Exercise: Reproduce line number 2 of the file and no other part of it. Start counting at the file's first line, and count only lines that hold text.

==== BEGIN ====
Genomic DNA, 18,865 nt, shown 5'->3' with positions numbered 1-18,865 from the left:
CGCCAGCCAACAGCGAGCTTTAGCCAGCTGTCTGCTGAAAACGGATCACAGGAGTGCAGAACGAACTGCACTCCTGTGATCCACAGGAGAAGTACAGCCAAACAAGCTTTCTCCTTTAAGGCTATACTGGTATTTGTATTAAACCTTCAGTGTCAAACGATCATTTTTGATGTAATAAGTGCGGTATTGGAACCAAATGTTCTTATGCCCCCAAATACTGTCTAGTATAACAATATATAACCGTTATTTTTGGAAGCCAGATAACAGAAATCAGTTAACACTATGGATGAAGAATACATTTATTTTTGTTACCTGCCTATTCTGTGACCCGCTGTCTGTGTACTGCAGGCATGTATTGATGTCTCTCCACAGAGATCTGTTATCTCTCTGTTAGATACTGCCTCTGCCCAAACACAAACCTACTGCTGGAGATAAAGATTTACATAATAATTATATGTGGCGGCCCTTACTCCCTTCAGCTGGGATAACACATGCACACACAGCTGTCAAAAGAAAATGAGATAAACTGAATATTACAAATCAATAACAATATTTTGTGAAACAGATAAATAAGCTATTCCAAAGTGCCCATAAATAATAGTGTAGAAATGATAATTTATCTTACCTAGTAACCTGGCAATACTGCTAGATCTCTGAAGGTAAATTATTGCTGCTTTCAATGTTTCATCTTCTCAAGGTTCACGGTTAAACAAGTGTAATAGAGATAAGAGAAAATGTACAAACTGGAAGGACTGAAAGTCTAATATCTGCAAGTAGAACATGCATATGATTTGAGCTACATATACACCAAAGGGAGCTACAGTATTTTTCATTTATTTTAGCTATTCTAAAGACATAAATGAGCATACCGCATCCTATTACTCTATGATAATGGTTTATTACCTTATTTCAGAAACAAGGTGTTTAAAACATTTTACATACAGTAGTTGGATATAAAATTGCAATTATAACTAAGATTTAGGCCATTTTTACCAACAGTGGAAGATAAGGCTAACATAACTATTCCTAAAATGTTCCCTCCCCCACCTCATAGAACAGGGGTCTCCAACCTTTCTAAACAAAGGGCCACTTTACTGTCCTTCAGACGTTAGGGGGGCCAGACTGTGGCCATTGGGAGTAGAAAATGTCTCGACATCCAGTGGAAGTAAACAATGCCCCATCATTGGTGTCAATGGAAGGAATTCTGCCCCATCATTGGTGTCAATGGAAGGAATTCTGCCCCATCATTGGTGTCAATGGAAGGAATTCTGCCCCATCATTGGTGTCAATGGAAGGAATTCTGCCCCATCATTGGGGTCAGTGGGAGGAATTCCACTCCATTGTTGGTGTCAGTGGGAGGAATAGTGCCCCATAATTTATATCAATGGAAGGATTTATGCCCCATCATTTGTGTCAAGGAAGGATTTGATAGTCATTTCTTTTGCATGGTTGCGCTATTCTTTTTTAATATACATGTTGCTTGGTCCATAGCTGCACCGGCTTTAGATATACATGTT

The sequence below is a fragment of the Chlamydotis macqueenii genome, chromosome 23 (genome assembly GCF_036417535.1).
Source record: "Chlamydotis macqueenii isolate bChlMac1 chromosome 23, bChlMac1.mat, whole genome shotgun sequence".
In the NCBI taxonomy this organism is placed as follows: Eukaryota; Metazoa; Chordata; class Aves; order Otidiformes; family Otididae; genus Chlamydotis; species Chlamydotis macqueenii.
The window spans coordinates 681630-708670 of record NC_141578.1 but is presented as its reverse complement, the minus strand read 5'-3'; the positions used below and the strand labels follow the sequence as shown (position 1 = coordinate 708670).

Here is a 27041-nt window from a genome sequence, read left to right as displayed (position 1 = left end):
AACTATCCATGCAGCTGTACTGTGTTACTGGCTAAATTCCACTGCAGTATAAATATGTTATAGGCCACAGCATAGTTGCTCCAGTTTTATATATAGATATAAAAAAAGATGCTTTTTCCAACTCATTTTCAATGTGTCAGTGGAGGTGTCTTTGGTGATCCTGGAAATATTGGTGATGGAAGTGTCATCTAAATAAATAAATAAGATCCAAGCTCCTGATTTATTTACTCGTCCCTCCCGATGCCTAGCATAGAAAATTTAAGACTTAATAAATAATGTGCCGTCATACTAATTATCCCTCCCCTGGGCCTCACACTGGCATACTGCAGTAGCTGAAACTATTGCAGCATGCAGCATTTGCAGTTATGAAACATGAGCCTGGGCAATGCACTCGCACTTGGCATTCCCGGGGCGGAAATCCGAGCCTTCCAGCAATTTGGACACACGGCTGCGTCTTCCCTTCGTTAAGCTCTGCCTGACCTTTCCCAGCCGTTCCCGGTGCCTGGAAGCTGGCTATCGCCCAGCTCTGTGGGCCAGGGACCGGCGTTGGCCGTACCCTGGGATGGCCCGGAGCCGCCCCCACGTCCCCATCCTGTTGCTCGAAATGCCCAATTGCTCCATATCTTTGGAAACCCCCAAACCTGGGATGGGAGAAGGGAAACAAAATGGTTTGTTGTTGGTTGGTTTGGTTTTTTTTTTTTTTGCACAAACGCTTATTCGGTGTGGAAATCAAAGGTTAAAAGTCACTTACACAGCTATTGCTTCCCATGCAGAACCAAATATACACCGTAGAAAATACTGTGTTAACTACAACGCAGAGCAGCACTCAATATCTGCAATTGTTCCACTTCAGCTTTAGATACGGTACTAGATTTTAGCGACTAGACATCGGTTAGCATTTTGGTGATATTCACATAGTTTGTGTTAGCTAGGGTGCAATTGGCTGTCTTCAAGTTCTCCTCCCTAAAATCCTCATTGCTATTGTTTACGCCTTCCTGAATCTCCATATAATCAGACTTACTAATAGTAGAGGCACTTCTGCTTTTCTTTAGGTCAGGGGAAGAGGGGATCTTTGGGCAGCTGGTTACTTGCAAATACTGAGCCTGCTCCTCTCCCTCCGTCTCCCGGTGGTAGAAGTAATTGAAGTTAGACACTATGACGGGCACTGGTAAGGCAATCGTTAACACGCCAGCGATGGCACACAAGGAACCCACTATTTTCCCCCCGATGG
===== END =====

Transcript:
CGCCAGCCAACAGCGAGCTTTAGCCAGCTGTCTGCTGAAAACGGATCACAGGAGTGCAGAACGAACTGCACTCCTGTGATCCACAGGAGAAGTACAGCCAAACAAGCTTTCTCCTTTAAGGCTATACTGGTATTTGTATTAAACCTTCAGTGTCAAACGATCATTTTTGATGTAATAAGTGCGGTATTGGAACCAAATGTTCTTATGCCCCCAAATACTGTCTAGTATAACAATATATAACCGTTATTTTTGGAAGCCAGATAACAGAAATCAGTTAACACTATGGATGAAGAATACATTTATTTTTGTTACCTGCCTATTCTGTGACCCGCTGTCTGTGTACTGCAGGCATGTATTGATGTCTCTCCACAGAGATCTGTTATCTCTCTGTTAGATACTGCCTCTGCCCAAACACAAACCTACTGCTGGAGATAAAGATTTACATAATAATTATATGTGGCGGCCCTTACTCCCTTCAGCTGGGATAACACATGCACACACAGCTGTCAAAAGAAAATGAGATAAACTGAATATTACAAATCAATAACAATATTTTGTGAAACAGATAAATAAGCTATTCCAAAGTGCCCATAAATAATAGTGTAGAAATGATAATTTATCTTACCTAGTAACCTGGCAATACTGCTAGATCTCTGAAGGTAAATTATTGCTGCTTTCAATGTTTCATCTTCTCAAGGTTCACGGTTAAACAAGTGTAATAGAGATAAGAGAAAATGTACAAACTGGAAGGACTGAAAGTCTAATATCTGCAAGTAGAACATGCATATGATTTGAGCTACATATACACCAAAGGGAGCTACAGTATTTTTCATTTATTTTAGCTATTCTAAAGACATAAATGAGCATACCGCATCCTATTACTCTATGATAATGGTTTATTACCTTATTTCAGAAACAAGGTGTTTAAAACATTTTACATACAGTAGTTGGATATAAAATTGCAATTATAACTAAGATTTAGGCCATTTTTACCAACAGTGGAAGATAAGGCTAACATAACTATTCCTAAAATGTTCCCTCCCCCACCTCATAGAACAGGGGTCTCCAACCTTTCTAAACAAAGGGCCACTTTACTGTCCTTCAGACGTTAGGGGGGCCAGACTGTGGCCATTGGGAGTAGAAAATGTCTCGACATCCAGTGGAAGTAAACAATGCCCCATCATTGGTGTCAATGGAAGGAATTCTGCCCCATCATTGGTGTCAATGGAAGGAATTCTGCCCCATCATTGGTGTCAATGGAAGGAATTCTGCCCCATCATTGGTGTCAATGGAAGGAATTCTGCCCCATCATTGGGGTCAGTGGGAGGAATTCCACTCCATTGTTGGTGTCAGTGGGAGGAATAGTGCCCCATAATTTATATCAATGGAAGGATTTATGCCCCATCATTTGTGTCAAGGAAGGATTTGATAGTCATTTCTTTTGCATGGTTGCGCTATTCTTTTTTAATATACATGTTGCTTGGTCCATAGCTGCACCGGCTTTAGATATACATGTT